The NFIB Small Business Legal Center recently announced that it was coming to the defense of an entrepreneur in his lawsuit against the federal agency that destroyed his company and then came after his personal assets—despite the fact he was never accused of a crime. At the center of the case is Craig Zucker, co-founder of Maxfield Oberton and inventor of its novelty product, Buckyballs. They are little magnetic balls that can be manipulated into various formations—often bought as gift for executives and office workers as a harmless distraction.
Of course, they are not harmless if swallowed by children. For this reason, they drew the attention of the U.S. Consumer Product Safety Commission (CPSC). In response to the Commission’s concerns, Maxfield Oberton made changes to the product’s label. The company even offered to sell the product in childproof containers, and to give the Buckyballs a bitter taste to discourage children from putting them in their mouths. But the CPSC never seriously considered those measures. Instead the Commission took the unusual step of ordering a total recall, and banning the sale of Buckyballs. This quickly led to the demise of Maxfield Oberton, which had previously thrived on the sale of Buckyballs.
The company soon went out of business. That is when CPSC turned its eye to Craig Zucker. The Commission brought an action against him seeking to hold him personal liable for the costs of the recall—an estimated 54 million dollars.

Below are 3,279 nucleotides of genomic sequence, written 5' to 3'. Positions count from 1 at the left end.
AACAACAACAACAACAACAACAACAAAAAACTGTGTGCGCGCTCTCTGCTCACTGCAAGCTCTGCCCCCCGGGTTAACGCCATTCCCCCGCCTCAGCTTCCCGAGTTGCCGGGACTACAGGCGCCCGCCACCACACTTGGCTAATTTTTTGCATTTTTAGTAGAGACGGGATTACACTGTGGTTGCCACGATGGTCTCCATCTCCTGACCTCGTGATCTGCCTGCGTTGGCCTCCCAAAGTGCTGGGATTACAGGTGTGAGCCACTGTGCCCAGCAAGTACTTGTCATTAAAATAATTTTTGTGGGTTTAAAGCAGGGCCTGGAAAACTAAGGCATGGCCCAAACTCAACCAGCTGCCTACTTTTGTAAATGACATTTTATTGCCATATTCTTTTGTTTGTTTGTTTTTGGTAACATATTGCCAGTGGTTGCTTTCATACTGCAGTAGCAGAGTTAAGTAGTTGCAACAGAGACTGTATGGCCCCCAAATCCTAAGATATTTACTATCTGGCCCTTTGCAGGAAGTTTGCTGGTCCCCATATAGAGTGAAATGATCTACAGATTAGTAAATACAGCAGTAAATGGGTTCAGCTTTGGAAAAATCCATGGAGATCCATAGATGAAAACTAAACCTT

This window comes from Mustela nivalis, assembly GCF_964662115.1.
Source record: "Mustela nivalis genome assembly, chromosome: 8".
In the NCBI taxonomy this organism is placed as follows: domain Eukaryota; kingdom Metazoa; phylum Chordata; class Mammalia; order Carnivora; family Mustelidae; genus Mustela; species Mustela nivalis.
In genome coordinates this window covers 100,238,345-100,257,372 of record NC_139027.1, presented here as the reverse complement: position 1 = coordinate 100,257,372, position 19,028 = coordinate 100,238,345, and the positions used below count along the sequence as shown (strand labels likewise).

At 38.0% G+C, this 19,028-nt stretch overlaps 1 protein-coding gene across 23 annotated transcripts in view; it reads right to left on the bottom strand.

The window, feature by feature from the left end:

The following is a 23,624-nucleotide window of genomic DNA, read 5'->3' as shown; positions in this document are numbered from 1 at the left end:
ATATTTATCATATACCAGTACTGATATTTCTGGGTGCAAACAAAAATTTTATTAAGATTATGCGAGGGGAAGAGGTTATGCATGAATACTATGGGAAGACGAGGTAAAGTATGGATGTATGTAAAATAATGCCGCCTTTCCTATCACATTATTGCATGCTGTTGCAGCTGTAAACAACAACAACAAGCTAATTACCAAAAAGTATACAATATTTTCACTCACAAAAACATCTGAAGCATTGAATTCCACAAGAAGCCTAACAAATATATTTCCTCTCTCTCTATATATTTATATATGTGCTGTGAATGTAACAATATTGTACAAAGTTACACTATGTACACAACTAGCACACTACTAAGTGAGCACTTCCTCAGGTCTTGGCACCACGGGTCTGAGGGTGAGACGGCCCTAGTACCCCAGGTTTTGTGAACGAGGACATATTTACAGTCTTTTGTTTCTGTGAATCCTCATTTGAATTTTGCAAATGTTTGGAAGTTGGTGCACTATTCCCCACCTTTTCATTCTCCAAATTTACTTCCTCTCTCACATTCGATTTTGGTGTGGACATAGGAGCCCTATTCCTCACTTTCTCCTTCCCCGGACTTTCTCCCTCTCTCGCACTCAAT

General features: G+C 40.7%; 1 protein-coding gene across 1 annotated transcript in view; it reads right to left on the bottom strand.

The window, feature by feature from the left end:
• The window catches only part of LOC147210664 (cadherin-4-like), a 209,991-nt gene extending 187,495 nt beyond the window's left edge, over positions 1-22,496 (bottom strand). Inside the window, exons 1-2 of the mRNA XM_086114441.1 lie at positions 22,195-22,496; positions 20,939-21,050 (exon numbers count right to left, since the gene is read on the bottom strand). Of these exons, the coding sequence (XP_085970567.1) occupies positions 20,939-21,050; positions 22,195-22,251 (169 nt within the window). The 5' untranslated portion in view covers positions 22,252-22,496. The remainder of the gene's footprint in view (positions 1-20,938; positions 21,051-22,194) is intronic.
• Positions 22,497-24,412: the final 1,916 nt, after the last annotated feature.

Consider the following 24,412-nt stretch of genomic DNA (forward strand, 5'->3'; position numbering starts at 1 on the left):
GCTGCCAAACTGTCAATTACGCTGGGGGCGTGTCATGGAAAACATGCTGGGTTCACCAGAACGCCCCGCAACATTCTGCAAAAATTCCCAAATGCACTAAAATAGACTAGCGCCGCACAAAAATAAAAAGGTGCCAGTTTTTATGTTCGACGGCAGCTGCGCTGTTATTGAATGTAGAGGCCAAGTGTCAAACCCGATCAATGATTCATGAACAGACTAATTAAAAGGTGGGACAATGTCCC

“There’s a bright, bold line between regulatory enforcement and regulatory abuse, and in this case the federal government crossed it without slowing down,” said Karen Harned, Director of the NFIB Small Business Legal Center. “The government acted so aggressively, so abruptly, so inflexibly and so arbitrarily that the company was destroyed. Then it took the highly unusual and, we believe, unlawful step of filing a personal lawsuit against Mr. Zucker even though no one, including the CPSC, ever accused him of committing a crime.”
“You read the news every day and find another tragic story about kids being injured by common products that the CPSC hasn’t recalled or banned,” said Harned. “But for some reason it treated this company differently and it did so with very little justification.”
Even more dangerous for entrepreneurs, said Harned, was the agencies attempt to hold Zucker personally responsible for the cost of the recall. “That kind of dramatic action is permissible under the law only when a corporate officer is accused of criminal wrongdoing, or where the company is clearly set up as a sham,” she said.
Zucker is now suing the CPSC, seeking a court order preventing the Commission from going after his personal asserts. NFIB filed a motion in the U.S. Federal District Court of Maryland last week voicing small business concerns over CPSC’ conduct, and cautioning the court against accepting the Commission’s expansive veil piercing theory. As NFIB Legal Center frequently argues to the courts, it is important that judges respect corporate formalities.